Diabetes doesn’t cause boils or other skin conditions, but high blood sugar can damage blood vessels. This may make you more susceptible to infections, including those affecting the skin.
Diabetes doesn’t cause boils directly, but the changes in your blood sugar levels can leave your skin more susceptible to bacterial and fungal infections. These infections may also take longer to heal and lead to severe complications.
Boils are often caused by contact with Staphylococcus aureus bacteria or a fungus.
In order to prevent boils or other skin conditions from occurring, you may need to take extra steps to keep your skin moisturized and healthy. This may include daily maintenance and seeking medical attention for signs of a skin infection.
Keep reading to learn the signs of skin infections, when to seek help, and how to help prevent skin infections if you have diabetes.
Type 2 diabetes can cause damage to blood vessels. This can result in a lack of blood flow to the skin.
Your blood carries essential infection-fighting white blood cells. If there’s a lack of blood flowing to the skin, your skin may be unable to fight off infection as effectively. This may make wounds and other skin conditions worsen or take longer to heal.
People with diabetes may be more susceptible to the following skin conditions:
- Acanthosis nigricans: This condition causes thickening or darkening of the skin in patches usually located on your neck, armpits, or groin.
- Atherosclerosis: This condition is the result of blood vessel walls becoming thick and causing narrowing. If atherosclerosis affects the vessels close to the skin, it leaves the skin shiny or discolored. It may cause the skin to be cold and promote the loss of hair as well.
- Bacterial infections: Many types of bacteria can infect the skin and cause an infection. These include styes, boils, carbuncles, and others. Staphylococcus aureus bacteria commonly causes staph infections by entering through a cut or crack in the skin.
- Bullosis diabeticorum: Diabetic blisters typically occur on the hands, feet, and fingers. They’re not usually painful and tend to resolve on their own.
A boil typically looks like a swollen bump on the skin. The bump may look like an insect bite or a pimple with a yellow or white center. It can appear anywhere on the body.
Symptoms may include:
- swollen bump
- painful bump
- surrounding skin is red and warm
- pus or fluid drains from the bump
Boils may also form a cluster, known as a carbuncle.
Effectively managing your diabetes can help prevent skin conditions including boils. This involves keeping your blood sugar at a healthy level through diet, exercise, and in some cases, medication.
You may also need to follow specific skin care steps to reduce the likelihood of getting a skin infection.
Eat a balanced diet of nutritious foods such as fruits, vegetables, protein, and whole grains.
A doctor or dietitian may recommend a specific diet to help control your blood sugar levels. This may involve choosing nutritious meal options, eating fewer carbs, and avoiding certain foods.
A healthful diet can help keep diabetes in control.
Regularly engaging in physical activity can benefit your blood sugar levels and blood pressure. The American Diabetes Association (ADA) recommends 150 minutes of moderate exercise each week. This can look like 30 minutes of physical activity 5 times per week or 50 minutes of physical activity 3 times per week.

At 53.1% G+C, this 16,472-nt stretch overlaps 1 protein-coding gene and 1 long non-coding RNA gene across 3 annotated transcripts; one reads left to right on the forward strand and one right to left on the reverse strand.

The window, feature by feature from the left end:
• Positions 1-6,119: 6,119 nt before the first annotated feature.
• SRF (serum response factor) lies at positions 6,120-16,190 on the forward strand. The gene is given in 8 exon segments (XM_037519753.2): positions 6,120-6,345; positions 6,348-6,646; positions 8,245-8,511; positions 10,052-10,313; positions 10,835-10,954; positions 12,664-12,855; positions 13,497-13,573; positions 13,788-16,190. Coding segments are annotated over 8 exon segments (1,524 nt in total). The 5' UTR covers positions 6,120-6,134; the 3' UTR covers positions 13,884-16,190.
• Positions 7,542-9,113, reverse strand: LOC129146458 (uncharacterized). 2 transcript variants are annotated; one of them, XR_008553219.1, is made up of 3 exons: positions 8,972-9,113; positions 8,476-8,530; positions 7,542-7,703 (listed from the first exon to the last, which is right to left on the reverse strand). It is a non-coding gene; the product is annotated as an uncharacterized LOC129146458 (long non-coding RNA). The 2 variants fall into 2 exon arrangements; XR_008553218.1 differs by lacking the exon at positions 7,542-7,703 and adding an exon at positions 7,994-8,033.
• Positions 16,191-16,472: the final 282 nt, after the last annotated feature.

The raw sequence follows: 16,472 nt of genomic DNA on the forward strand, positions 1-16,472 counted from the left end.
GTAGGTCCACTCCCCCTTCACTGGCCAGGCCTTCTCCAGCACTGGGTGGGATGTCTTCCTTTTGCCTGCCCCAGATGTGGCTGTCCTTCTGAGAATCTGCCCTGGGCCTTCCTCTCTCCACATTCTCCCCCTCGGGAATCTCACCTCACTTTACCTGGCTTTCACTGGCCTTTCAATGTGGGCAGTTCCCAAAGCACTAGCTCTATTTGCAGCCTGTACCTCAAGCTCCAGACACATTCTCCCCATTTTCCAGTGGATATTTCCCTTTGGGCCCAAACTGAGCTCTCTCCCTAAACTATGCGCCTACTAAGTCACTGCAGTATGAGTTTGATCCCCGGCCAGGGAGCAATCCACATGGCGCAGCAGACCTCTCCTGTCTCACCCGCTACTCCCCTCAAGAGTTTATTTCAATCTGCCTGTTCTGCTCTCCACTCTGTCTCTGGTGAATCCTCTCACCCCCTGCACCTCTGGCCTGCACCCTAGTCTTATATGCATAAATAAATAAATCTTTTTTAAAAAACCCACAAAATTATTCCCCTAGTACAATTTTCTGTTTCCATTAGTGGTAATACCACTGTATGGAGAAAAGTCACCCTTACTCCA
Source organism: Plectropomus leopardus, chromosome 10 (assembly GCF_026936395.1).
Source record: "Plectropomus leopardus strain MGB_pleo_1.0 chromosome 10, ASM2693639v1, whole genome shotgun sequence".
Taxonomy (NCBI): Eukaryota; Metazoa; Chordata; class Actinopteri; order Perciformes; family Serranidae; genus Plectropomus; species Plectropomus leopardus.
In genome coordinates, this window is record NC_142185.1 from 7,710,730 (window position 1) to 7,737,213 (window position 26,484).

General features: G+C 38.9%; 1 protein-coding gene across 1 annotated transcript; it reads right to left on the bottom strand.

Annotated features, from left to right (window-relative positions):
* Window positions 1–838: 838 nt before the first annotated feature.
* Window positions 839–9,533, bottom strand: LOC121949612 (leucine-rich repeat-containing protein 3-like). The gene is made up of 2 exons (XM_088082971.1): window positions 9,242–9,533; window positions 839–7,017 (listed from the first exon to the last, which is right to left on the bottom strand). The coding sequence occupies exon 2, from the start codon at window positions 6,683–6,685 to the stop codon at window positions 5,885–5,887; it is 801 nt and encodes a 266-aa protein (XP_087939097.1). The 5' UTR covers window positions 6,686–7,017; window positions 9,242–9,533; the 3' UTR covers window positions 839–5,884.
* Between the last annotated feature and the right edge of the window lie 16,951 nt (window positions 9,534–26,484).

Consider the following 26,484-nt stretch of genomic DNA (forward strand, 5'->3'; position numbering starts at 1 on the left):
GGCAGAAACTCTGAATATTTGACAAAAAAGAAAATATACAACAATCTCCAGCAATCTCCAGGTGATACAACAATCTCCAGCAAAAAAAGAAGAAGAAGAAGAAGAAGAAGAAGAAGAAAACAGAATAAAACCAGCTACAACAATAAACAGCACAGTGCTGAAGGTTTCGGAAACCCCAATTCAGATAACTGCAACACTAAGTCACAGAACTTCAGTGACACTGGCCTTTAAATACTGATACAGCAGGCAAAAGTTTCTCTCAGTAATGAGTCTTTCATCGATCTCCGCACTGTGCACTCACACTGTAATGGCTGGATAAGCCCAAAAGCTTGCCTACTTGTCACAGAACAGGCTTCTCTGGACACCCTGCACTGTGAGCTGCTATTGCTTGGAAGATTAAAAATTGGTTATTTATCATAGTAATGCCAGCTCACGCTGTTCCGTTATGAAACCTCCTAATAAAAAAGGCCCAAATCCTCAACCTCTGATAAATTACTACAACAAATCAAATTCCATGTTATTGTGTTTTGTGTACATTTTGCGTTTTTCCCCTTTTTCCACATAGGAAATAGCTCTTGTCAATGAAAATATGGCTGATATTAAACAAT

Exercising regularly can also help you maintain a moderate body weight.
According to the American Academy of Dermatology Association (AAD), skin care can play a big part in diabetes management.
The AAD recommends:
- using fragrance-free soaps and cleansers
- applying moisturizer daily to help prevent skin from becoming dry and cracked
- inspecting your feet daily and treating cracked heels
- using warm but not hot water when bathing or showering
- drying the skin carefully, especially areas where moisture can gather
- treating cuts, scrapes, and other skin issues immediately
- seeking medical attention for skin or nail infections
You can also try avoiding clothing that causes chafing.
If you notice a boil developing in your skin, do not pick at it or pop it. Popping your boil can cause further infection and allow the bacteria inside of it to spread to other areas of your skin.
Instead, apply a warm compress to the area. A warm, moist compress will promote healing. It will encourage the pus to draw itself out of the boil.
You should keep the area clean and free of any debris. Make sure to wash your hands after touching the boil and keep the boil covered with a clean bandage.
If there are issues with your boil healing properly, contact a doctor. Medical care may also be necessary for large boils or boils that appear in a cluster.
Always alert a doctor of any new conditions that may be related to your diabetes. In the case of a boil, contact a doctor if:
- your boil lasts for more than 2 weeks
- your boil keeps coming back
- your boil is located on your spine or in the center of your facial area
- you have a fever
- your boil is extremely painful or grows rapidly
If any of these occur, a doctor may surgically open (lance) and drain the boil. To do this, they’ll make a small cut into the top of the boil and remove the pus and fluid from it.
If the boil is especially deep, the doctor may pack the wound with clean gauze to soak up the rest of the pus. A doctor may also prescribe a course of antibiotics to help your body fight the infection.
While diabetes does not directly cause boils, having diabetes does make your skin and body less able to fight off infections. If you get a boil, keep an eye on it, and based on its location and other considerations, talk with a doctor about it.
If you notice unexpected issues such as a collection of boils or a recurring boil, meet with a doctor to make sure you haven’t picked up a MRSA infection or an additional skin condition that needs specific medical attention.